Information from article by Alison Langley, Niagara Falls Review on June 6, 2014.
Norm was 19 when he signed up with the RCAF in Toronto, Ontario. In December 1939, he began training for his pilot's wings. Norm was sent overseas in 1941 and flew 90 operations in bombers and fighter planes over France, Holland, and Belgium.
Norm was described as a "keen and enthusiastic officer who set an example for the rest of his squadron." In 1944, he was awarded the Distinguished Flying Cross. "This officer never misses a chance of taking part. He has good record of sustained effort. His 32 dive-bombing attachs were particularly worthy of notice."
Flying the Typoon, he took part in the Dieppe raid when he led his section in low level attacks on gun position. During anther dive bombing attack in France, he was very badly shot up and in spite of severe damage, he was able to bring himself home.
During his flying operations, Norm felt invincible. "You always thought you would make it back, somehow. You thought you were immortal. You always thought it would be the other guy."
Preparing for the reunion of Typhoon pilots in Ottawa in 2014, Norm told the reporter, "The only reason the last remaining Typhoon exists is because the RAF loaned it to the Americans for testing and someone discovered it after the war. Otherwise, it would have been scrapped."
From an interview with Anne Gafiuk:
Norm Howe flew five different aircraft before he ever drove a car, not getting his driver's license until 1946.
He said of the Typhoon, "It was a wonderful aircraft. It was extremely powerful with four cannons, rockets and bombs. It was a multi-task aircraft."
He talked about his leaves. "There were private clubs in London. I loved London. It was interesting. We did some pub crawling!"
He said that living in tents was hard. "It was tough, and nothing like camping! Food wasn't great. We were heavily rationed. But the army always had it much worse. I was amazed to see what could be done with the food given. We were scrounging around to meet the farmers."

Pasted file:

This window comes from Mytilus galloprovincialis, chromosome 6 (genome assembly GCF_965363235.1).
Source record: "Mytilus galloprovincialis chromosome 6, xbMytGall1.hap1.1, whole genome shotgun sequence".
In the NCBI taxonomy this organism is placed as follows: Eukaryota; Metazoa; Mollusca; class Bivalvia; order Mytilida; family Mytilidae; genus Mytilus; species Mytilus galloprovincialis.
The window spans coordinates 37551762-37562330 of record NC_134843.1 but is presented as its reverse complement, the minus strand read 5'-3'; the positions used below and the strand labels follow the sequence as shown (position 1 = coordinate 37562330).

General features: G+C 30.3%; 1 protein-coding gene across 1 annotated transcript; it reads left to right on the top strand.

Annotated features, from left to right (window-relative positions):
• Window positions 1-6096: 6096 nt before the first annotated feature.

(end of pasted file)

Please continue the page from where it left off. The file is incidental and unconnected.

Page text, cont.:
He spoke highly of the mechanics. "They kept us going in all kinds of weather, out in the open."
His logbook was kept very minimal. "If something happened that was interesting, I would write more."
His CO was a permanent force RAF: Michael Engel-Finch. "He was good to me. I never had a problem with the RAF. We had Aussies, New Zealanders and Czechs on our squadron."
As he told the reporter in 2014, he had been shot up flying the Typhoon. "I was hit by flak a number of times. Memories are funny things. I never lost a Typhoon. We did not practice bailing out. We had our parachutes! And I preferred to fly the aircraft as long as it was airborne."
He explained, "Occasionally, we'd go on rhubarbs and did some night flying in Typhoons and it was easier because of fewer distractions. In the daytime, everything could be seen." And the enemy could see them, too. "We were looking for targets of opportunity."
After the war, Norm worked in the insurance business.
Norm was invited to come back to the RCAF a few years after the war. "But I was married to my high school sweetheart and we had a couple of children by that time." During the war, his wife was a CWAC and was an expert in night vision, and remained in Canada.